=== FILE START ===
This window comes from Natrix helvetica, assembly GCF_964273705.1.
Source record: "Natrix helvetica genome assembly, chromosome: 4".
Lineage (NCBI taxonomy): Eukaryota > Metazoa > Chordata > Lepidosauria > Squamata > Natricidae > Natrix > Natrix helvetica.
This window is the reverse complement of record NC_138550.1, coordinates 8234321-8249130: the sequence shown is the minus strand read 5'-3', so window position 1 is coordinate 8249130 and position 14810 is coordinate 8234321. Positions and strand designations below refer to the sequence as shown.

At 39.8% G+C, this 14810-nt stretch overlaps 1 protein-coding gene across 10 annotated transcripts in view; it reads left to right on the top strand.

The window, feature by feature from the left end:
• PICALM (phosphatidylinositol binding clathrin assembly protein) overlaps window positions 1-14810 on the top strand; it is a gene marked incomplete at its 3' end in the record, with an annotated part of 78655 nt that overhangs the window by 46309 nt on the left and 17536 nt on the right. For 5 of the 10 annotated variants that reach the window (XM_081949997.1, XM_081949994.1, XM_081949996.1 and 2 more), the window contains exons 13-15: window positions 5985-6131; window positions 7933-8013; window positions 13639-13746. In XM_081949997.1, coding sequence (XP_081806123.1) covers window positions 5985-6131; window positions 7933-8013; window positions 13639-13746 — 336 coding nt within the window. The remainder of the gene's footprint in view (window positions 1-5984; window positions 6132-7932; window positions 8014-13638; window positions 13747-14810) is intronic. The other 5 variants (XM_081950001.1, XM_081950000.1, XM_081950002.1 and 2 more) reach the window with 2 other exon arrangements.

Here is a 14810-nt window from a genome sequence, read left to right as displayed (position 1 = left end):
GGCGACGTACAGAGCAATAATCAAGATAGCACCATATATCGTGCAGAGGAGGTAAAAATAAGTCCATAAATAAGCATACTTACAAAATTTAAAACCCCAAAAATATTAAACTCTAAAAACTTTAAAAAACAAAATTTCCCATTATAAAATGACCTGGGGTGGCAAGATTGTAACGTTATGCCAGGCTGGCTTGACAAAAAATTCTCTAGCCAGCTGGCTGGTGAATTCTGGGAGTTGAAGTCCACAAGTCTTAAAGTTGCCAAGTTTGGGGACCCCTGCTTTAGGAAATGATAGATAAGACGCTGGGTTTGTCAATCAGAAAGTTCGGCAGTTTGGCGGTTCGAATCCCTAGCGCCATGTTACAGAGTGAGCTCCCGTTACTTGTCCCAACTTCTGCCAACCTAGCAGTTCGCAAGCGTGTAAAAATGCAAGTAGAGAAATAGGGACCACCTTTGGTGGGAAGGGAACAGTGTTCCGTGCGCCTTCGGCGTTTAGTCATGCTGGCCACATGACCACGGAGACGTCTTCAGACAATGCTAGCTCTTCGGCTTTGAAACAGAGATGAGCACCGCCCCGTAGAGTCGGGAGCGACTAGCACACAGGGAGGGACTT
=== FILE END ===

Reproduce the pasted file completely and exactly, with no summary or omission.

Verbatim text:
This window comes from Natrix helvetica, assembly GCF_964273705.1.
Source record: "Natrix helvetica genome assembly, chromosome: 4".
Lineage (NCBI taxonomy): Eukaryota > Metazoa > Chordata > Lepidosauria > Squamata > Natricidae > Natrix > Natrix helvetica.
This window is the reverse complement of record NC_138550.1, coordinates 8234321-8249130: the sequence shown is the minus strand read 5'-3', so window position 1 is coordinate 8249130 and position 14810 is coordinate 8234321. Positions and strand designations below refer to the sequence as shown.

At 39.8% G+C, this 14810-nt stretch overlaps 1 protein-coding gene across 10 annotated transcripts in view; it reads left to right on the top strand.

The window, feature by feature from the left end:
• PICALM (phosphatidylinositol binding clathrin assembly protein) overlaps window positions 1-14810 on the top strand; it is a gene marked incomplete at its 3' end in the record, with an annotated part of 78655 nt that overhangs the window by 46309 nt on the left and 17536 nt on the right. For 5 of the 10 annotated variants that reach the window (XM_081949997.1, XM_081949994.1, XM_081949996.1 and 2 more), the window contains exons 13-15: window positions 5985-6131; window positions 7933-8013; window positions 13639-13746. In XM_081949997.1, coding sequence (XP_081806123.1) covers window positions 5985-6131; window positions 7933-8013; window positions 13639-13746 — 336 coding nt within the window. The remainder of the gene's footprint in view (window positions 1-5984; window positions 6132-7932; window positions 8014-13638; window positions 13747-14810) is intronic. The other 5 variants (XM_081950001.1, XM_081950000.1, XM_081950002.1 and 2 more) reach the window with 2 other exon arrangements.

Here is a 14810-nt window from a genome sequence, read left to right as displayed (position 1 = left end):
GGCGACGTACAGAGCAATAATCAAGATAGCACCATATATCGTGCAGAGGAGGTAAAAATAAGTCCATAAATAAGCATACTTACAAAATTTAAAACCCCAAAAATATTAAACTCTAAAAACTTTAAAAAACAAAATTTCCCATTATAAAATGACCTGGGGTGGCAAGATTGTAACGTTATGCCAGGCTGGCTTGACAAAAAATTCTCTAGCCAGCTGGCTGGTGAATTCTGGGAGTTGAAGTCCACAAGTCTTAAAGTTGCCAAGTTTGGGGACCCCTGCTTTAGGAAATGATAGATAAGACGCTGGGTTTGTCAATCAGAAAGTTCGGCAGTTTGGCGGTTCGAATCCCTAGCGCCATGTTACAGAGTGAGCTCCCGTTACTTGTCCCAACTTCTGCCAACCTAGCAGTTCGCAAGCGTGTAAAAATGCAAGTAGAGAAATAGGGACCACCTTTGGTGGGAAGGGAACAGTGTTCCGTGCGCCTTCGGCGTTTAGTCATGCTGGCCACATGACCACGGAGACGTCTTCAGACAATGCTAGCTCTTCGGCTTTGAAACAGAGATGAGCACCGCCCCGTAGAGTCGGGAGCGACTAGCACACAGGGAGGGACTT